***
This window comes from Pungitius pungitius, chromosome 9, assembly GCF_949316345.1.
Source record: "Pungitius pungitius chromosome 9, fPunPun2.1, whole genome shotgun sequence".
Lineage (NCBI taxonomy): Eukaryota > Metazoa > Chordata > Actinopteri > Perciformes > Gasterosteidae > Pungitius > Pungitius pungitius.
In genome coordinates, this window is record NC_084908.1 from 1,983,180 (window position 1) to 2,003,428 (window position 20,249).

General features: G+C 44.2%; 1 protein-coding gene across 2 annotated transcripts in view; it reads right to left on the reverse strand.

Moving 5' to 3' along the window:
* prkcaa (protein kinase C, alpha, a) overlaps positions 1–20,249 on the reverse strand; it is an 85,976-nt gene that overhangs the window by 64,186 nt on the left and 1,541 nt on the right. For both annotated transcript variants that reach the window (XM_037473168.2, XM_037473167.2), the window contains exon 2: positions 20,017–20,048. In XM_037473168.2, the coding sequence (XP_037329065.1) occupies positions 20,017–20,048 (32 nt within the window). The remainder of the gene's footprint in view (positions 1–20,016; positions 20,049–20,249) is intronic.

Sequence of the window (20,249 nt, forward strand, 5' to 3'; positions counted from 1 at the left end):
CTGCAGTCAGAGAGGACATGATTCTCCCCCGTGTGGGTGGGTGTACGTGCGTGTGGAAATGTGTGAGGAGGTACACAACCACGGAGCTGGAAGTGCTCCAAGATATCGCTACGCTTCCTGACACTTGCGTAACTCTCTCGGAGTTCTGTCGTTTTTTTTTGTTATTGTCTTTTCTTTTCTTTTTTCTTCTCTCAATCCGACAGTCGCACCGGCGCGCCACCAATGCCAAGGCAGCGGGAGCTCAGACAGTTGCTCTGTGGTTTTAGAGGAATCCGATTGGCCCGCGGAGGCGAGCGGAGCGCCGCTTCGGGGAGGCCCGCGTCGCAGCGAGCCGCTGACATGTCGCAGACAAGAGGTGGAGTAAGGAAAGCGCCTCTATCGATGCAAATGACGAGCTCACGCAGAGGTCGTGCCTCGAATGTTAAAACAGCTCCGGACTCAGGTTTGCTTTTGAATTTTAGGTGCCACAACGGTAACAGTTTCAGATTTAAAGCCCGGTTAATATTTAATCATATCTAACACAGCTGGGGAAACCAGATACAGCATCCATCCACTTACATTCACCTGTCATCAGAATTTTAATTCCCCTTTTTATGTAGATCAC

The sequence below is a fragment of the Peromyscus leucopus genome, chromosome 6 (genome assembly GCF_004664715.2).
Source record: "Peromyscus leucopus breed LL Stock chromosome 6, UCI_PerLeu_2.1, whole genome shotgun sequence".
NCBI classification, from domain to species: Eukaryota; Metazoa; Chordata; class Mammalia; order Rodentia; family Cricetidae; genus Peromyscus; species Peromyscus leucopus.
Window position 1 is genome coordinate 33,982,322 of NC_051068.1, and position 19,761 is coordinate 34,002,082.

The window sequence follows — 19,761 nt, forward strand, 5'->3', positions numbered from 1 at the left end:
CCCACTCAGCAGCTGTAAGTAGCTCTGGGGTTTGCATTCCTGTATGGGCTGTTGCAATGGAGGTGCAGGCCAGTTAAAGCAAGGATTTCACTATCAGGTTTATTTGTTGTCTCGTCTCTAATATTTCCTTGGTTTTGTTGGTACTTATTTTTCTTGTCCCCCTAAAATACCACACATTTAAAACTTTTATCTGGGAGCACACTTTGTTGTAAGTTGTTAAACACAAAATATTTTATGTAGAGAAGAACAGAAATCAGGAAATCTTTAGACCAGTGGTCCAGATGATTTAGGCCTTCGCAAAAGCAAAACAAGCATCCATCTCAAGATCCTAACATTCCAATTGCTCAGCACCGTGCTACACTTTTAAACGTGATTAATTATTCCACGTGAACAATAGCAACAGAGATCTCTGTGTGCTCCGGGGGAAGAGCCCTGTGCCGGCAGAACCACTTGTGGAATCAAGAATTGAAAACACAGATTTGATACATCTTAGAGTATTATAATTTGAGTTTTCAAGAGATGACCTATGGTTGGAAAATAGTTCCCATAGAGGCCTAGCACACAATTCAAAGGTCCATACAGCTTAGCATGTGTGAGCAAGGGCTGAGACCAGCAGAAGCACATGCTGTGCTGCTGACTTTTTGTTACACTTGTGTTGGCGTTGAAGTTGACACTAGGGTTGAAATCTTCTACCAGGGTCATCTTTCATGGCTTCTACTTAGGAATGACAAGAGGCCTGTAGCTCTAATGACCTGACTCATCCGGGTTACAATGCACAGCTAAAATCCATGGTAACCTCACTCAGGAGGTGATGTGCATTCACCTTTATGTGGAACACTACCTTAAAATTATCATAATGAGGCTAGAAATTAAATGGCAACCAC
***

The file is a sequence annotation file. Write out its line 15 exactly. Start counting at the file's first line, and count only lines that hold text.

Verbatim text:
CCCACTCAGCAGCTGTAAGTAGCTCTGGGGTTTGCATTCCTGTATGGGCTGTTGCAATGGAGGTGCAGGCCAGTTAAAGCAAGGATTTCACTATCAGGTTTATTTGTTGTCTCGTCTCTAATATTTCCTTGGTTTTGTTGGTACTTATTTTTCTTGTCCCCCTAAAATACCACACATTTAAAACTTTTATCTGGGAGCACACTTTGTTGTAAGTTGTTAAACACAAAATATTTTATGTAGAGAAGAACAGAAATCAGGAAATCTTTAGACCAGTGGTCCAGATGATTTAGGCCTTCGCAAAAGCAAAACAAGCATCCATCTCAAGATCCTAACATTCCAATTGCTCAGCACCGTGCTACACTTTTAAACGTGATTAATTATTCCACGTGAACAATAGCAACAGAGATCTCTGTGTGCTCCGGGGGAAGAGCCCTGTGCCGGCAGAACCACTTGTGGAATCAAGAATTGAAAACACAGATTTGATACATCTTAGAGTATTATAATTTGAGTTTTCAAGAGATGACCTATGGTTGGAAAATAGTTCCCATAGAGGCCTAGCACACAATTCAAAGGTCCATACAGCTTAGCATGTGTGAGCAAGGGCTGAGACCAGCAGAAGCACATGCTGTGCTGCTGACTTTTTGTTACACTTGTGTTGGCGTTGAAGTTGACACTAGGGTTGAAATCTTCTACCAGGGTCATCTTTCATGGCTTCTACTTAGGAATGACAAGAGGCCTGTAGCTCTAATGACCTGACTCATCCGGGTTACAATGCACAGCTAAAATCCATGGTAACCTCACTCAGGAGGTGATGTGCATTCACCTTTATGTGGAACACTACCTTAAAATTATCATAATGAGGCTAGAAATTAAATGGCAACCAC